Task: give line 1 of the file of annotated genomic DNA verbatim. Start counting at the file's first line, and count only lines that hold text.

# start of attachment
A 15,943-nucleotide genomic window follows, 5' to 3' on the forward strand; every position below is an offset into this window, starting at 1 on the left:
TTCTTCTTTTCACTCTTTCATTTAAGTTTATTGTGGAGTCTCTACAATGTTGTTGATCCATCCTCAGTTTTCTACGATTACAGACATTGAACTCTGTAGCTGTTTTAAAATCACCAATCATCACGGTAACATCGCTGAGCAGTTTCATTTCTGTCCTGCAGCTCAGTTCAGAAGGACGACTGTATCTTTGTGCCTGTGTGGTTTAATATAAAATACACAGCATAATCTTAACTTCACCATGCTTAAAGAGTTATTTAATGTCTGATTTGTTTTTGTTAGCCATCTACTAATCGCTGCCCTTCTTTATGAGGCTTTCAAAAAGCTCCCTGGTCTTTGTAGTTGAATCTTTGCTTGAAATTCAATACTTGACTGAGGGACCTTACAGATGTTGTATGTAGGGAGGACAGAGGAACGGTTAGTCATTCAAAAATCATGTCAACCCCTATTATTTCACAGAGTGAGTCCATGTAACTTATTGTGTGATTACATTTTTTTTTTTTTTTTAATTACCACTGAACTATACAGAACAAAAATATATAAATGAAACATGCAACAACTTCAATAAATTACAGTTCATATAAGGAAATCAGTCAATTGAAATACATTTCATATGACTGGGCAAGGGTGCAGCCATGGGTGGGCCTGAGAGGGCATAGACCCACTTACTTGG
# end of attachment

A 15,943-nucleotide genomic window follows, 5' to 3' on the forward strand; every position below is an offset into this window, starting at 1 on the left: